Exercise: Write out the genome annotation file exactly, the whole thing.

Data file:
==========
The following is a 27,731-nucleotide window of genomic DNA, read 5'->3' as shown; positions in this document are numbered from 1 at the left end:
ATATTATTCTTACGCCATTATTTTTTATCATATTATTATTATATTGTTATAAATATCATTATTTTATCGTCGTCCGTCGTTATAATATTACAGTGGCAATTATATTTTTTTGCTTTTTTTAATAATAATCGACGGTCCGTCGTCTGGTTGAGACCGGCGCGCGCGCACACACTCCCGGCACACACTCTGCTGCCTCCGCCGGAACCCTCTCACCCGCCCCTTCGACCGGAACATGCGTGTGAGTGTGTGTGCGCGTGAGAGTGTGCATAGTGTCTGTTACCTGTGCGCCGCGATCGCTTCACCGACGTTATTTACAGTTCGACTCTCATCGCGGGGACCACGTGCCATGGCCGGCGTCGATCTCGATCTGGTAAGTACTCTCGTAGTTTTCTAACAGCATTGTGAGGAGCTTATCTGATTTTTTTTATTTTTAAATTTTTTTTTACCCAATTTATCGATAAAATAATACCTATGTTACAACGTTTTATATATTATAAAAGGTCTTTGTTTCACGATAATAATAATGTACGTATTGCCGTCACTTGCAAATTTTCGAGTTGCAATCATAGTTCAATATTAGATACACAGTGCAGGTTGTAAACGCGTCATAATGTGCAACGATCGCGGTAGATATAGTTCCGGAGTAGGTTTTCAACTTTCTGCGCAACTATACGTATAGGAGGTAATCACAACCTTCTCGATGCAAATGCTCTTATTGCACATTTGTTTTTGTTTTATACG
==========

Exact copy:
The following is a 27,731-nucleotide window of genomic DNA, read 5'->3' as shown; positions in this document are numbered from 1 at the left end:
ATATTATTCTTACGCCATTATTTTTTATCATATTATTATTATATTGTTATAAATATCATTATTTTATCGTCGTCCGTCGTTATAATATTACAGTGGCAATTATATTTTTTTGCTTTTTTTAATAATAATCGACGGTCCGTCGTCTGGTTGAGACCGGCGCGCGCGCACACACTCCCGGCACACACTCTGCTGCCTCCGCCGGAACCCTCTCACCCGCCCCTTCGACCGGAACATGCGTGTGAGTGTGTGTGCGCGTGAGAGTGTGCATAGTGTCTGTTACCTGTGCGCCGCGATCGCTTCACCGACGTTATTTACAGTTCGACTCTCATCGCGGGGACCACGTGCCATGGCCGGCGTCGATCTCGATCTGGTAAGTACTCTCGTAGTTTTCTAACAGCATTGTGAGGAGCTTATCTGATTTTTTTTATTTTTAAATTTTTTTTTACCCAATTTATCGATAAAATAATACCTATGTTACAACGTTTTATATATTATAAAAGGTCTTTGTTTCACGATAATAATAATGTACGTATTGCCGTCACTTGCAAATTTTCGAGTTGCAATCATAGTTCAATATTAGATACACAGTGCAGGTTGTAAACGCGTCATAATGTGCAACGATCGCGGTAGATATAGTTCCGGAGTAGGTTTTCAACTTTCTGCGCAACTATACGTATAGGAGGTAATCACAACCTTCTCGATGCAAATGCTCTTATTGCACATTTGTTTTTGTTTTATACG